The California Supreme Court has upheld the voter-approved initiative called Marsy’s Law, which increased the deferral period between parole hearings to a maximum of 15 years.
The court on March 4 rejected a challenge brought by Michael Vicks, a prisoner serving a life term with the possibility of parole, and upheld the law as written. Vicks claimed the law violated the ex-post facto clauses of the state and federal constitutions because it retroactively increased the punishment for his crime.
The Supreme Court determined that Marsy’s Law does not violate the ex-post facto clause and does not create a significant risk of prolonging incarceration, even though the minimum period between subsequent parole hearings was increased from one year to three years, and a maximum of 15 years. However, the law made provisions for an inmate to make a written request to have an earlier hearing at any time following the denial of parole at a regularly scheduled hearing.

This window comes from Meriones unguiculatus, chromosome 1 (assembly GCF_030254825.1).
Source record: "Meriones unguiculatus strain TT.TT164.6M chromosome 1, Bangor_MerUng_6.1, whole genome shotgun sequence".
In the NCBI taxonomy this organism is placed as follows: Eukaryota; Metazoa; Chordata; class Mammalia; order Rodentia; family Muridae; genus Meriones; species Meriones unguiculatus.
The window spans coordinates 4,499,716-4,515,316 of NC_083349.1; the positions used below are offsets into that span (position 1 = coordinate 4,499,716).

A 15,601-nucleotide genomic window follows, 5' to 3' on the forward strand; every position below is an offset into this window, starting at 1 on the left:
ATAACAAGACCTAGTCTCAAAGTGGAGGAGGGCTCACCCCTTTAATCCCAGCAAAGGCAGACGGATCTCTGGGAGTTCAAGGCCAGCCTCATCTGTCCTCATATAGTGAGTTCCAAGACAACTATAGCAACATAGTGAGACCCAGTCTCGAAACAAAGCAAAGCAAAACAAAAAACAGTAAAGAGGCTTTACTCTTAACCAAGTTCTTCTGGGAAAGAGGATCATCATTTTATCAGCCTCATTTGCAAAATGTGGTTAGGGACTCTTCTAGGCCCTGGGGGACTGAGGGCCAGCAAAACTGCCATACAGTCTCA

If the board grants an earlier hearing and the inmate is again denied parole, the inmate must wait three years before submitting another written request.
When Vicks was convicted of his crimes in 1983, the parole board could defer parole for one, two or three years. In 1994, the maximum increased to five years for prisoners convicted of murder.
Marsy’s Law was approved by voters in 2008. Under Marsy’s Law, the board also has discretion to deny parole for five, seven or 10 years.
The case is In re Michael D. Vicks on Habeas Corpus, Case No. S194129